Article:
An Australian grandmother to children of a notorious ISIS militant has tracked down the orphans in a Syrian refugee camp in an emotional reunion she hopes will lead to their return home.
The three surviving children of the militant Khaled Sharrouf and his wife Tara Nettleton are in the al-Hol camp in northeastern Syria and want to return to Australia after being taken to the Middle East by their parents in 2013.
After two failed attempts to find the children over five years, Karen Nettleton was finally able to locate them after a phone call in March from 16-year-old granddaughter Hoda Sharrouf, national broadcaster ABC reported.
Nettleton then searched for the orphans in the muddy alleyways of the camp, which is home to up to 100,000 people displaced from the fight against ISIS, before finding them in a reunion broadcast late Monday.
“I’ve missed you. I’ve missed you,” Hoda Sharrouf told Nettleton as she emerged from a tent, her hands trembling. “Please don’t leave.” The pair embraced, and Nettleton told her granddaughter, “Hoda I’m here ... I missed you so much too.”
Nettleton has long fought for the children to be brought home but had previously been rebuffed by authorities, with Prime Minister Scott Morrison saying he did not want to put Australian lives at risk.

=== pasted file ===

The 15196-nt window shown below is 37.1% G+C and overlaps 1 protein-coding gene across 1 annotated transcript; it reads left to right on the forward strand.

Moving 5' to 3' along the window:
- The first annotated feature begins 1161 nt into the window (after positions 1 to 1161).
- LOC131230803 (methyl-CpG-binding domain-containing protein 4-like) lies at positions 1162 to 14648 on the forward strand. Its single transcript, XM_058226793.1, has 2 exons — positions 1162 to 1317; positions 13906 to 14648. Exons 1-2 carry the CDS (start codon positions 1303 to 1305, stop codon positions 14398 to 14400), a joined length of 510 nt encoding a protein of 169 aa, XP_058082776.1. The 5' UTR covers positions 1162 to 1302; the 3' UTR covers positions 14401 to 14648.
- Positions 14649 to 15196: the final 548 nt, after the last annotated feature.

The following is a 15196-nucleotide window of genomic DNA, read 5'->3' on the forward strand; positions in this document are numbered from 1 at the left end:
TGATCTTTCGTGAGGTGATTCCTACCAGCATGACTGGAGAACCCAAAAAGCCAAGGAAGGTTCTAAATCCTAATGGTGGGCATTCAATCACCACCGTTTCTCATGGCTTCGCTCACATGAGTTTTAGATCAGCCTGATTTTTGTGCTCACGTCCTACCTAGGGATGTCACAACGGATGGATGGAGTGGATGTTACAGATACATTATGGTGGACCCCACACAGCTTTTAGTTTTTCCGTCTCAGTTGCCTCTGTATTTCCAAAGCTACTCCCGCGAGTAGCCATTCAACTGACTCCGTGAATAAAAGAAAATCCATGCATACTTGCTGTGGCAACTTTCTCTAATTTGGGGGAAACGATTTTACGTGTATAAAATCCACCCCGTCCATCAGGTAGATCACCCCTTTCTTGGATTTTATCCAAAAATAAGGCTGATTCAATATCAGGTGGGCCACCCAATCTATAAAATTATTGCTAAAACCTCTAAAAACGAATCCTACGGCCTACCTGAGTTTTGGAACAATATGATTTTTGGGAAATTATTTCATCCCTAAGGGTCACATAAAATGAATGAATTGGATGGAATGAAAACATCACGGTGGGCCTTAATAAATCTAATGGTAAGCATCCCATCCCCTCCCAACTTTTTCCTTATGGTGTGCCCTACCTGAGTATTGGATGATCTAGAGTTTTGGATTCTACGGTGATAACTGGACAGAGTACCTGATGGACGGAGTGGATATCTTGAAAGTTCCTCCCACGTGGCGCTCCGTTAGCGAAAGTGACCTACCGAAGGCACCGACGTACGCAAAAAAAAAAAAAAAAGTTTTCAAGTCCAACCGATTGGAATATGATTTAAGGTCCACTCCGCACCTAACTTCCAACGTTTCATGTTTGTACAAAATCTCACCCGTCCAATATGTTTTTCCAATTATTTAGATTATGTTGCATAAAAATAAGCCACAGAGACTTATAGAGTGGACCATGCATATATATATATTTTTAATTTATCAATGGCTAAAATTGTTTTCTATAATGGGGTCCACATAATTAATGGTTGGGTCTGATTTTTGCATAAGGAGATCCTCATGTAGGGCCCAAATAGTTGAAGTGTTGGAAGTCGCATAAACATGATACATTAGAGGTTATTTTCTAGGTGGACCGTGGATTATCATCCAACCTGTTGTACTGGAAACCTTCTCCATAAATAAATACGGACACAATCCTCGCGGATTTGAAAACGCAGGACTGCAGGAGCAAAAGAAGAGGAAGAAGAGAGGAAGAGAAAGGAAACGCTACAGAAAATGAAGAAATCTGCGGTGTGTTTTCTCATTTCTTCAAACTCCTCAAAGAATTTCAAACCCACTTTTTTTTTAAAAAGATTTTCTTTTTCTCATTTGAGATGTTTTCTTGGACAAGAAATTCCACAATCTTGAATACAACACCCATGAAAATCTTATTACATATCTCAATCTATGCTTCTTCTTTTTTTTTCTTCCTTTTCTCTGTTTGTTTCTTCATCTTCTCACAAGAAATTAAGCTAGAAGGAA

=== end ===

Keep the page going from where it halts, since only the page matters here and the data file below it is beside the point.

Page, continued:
She is still uncertain about how she will get the children – 17-year-old heavily pregnant Zaynab, Hoda, their eight-year-old brother Hamzeh, and Zaynab’s two young children Ayesha, three, and Fatima, two – out of the camp, saying she was frustrated by negotiations with Canberra.
“We don’t get a yes or no answer... all they’ve said is that once we get to Turkey, they’ll give us all the help that they can,” Nettleton told the ABC.
#EXCLUSIVE: See the moment Karen Nettleton is reunited with her grandchildren after they spent five years with Islamic State: https://t.co/zdD6fHt0DU Don't miss the full story tonight on #4Corners pic.twitter.com/ZXfNMS7XOU— 4corners (@4corners) April 15, 2019
Zaynab Sharrouf said they had wanted to return home “for a very long time” but had been fearful of rumors in the camp of those attempting to leave being caught, raped and tortured.
“We weren’t the ones that chose to come here in the first place... And now that our parents are gone, we want to... live a normal life,” she said.
Khaled Sharrouf – the first Australian to have his citizenship stripped under anti-terrorism laws – made international headlines in 2014 when he posted an image on Twitter of one of his sons holding a severed head.
He is believed to have died in a 2017 American air strike alongside two sons, while Tara Nettleton reportedly died in 2015.
Morrison said Tuesday his government was “working quietly behind the scenes with the International Red Cross” over the fate of the children.
A foreign affairs department spokeswoman told AFP it was in “close contact” with Karen Nettleton but would not comment further due to the “complex and fluid situation”, and for security reasons.
The fate of foreign fighters and their families has become a significant problem for governments as the conflict against ISIS draws to a close.